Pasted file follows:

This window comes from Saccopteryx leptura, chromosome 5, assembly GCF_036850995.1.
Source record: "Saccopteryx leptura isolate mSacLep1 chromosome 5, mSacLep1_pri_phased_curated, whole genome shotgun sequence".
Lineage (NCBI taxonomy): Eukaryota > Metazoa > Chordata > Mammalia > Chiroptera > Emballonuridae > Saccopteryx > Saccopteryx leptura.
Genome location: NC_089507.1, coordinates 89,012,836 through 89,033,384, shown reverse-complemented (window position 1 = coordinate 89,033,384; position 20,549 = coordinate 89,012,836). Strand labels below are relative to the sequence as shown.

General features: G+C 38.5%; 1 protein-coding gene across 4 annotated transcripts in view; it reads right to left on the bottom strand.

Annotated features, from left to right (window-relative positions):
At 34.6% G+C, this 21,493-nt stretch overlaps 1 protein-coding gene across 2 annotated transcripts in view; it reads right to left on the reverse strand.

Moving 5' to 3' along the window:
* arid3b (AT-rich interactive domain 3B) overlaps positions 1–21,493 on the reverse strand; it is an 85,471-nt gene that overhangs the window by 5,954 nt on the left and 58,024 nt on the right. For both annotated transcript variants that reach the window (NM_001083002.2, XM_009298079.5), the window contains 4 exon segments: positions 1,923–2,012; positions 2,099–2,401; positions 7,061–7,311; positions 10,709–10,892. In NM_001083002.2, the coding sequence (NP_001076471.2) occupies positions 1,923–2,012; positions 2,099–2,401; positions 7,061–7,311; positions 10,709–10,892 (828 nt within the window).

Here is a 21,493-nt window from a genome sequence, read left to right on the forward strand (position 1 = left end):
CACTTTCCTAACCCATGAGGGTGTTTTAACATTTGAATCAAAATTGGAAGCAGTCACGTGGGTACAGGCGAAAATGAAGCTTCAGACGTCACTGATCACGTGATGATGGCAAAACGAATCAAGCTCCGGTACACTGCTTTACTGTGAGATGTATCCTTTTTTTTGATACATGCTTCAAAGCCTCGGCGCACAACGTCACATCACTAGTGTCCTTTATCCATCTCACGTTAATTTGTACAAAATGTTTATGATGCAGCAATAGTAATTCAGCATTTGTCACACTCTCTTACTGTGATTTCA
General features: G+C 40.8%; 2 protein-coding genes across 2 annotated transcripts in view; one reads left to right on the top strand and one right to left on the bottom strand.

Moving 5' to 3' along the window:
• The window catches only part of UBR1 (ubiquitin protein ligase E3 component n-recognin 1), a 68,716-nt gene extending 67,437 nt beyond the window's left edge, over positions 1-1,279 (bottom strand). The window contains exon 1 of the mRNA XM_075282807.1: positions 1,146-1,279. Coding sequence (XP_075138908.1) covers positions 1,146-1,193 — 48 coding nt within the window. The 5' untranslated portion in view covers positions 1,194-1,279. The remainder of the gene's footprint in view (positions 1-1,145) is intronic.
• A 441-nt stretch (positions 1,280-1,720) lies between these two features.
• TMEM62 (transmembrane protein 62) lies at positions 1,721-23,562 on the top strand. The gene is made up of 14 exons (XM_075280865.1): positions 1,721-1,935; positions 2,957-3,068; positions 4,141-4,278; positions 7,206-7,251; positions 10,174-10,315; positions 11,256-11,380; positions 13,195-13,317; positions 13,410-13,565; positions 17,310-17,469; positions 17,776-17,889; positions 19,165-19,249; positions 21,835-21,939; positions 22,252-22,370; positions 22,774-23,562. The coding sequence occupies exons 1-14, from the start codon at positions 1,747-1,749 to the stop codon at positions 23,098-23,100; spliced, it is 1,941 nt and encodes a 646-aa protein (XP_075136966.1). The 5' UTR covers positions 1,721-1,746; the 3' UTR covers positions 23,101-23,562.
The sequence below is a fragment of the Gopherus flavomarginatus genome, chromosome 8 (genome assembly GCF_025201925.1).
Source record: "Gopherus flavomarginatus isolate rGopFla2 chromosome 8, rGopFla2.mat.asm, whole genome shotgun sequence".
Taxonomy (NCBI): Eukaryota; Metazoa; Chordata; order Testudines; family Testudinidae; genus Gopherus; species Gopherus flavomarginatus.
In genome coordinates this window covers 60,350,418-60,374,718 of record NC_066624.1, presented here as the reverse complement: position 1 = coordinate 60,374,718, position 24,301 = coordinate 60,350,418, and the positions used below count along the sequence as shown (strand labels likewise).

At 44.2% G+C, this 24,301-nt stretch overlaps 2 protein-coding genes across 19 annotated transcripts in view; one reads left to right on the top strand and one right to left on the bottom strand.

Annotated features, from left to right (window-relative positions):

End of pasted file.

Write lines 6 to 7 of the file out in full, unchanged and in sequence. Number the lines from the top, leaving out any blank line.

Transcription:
Annotated features, from left to right (window-relative positions):
At 34.6% G+C, this 21,493-nt stretch overlaps 1 protein-coding gene across 2 annotated transcripts in view; it reads right to left on the reverse strand.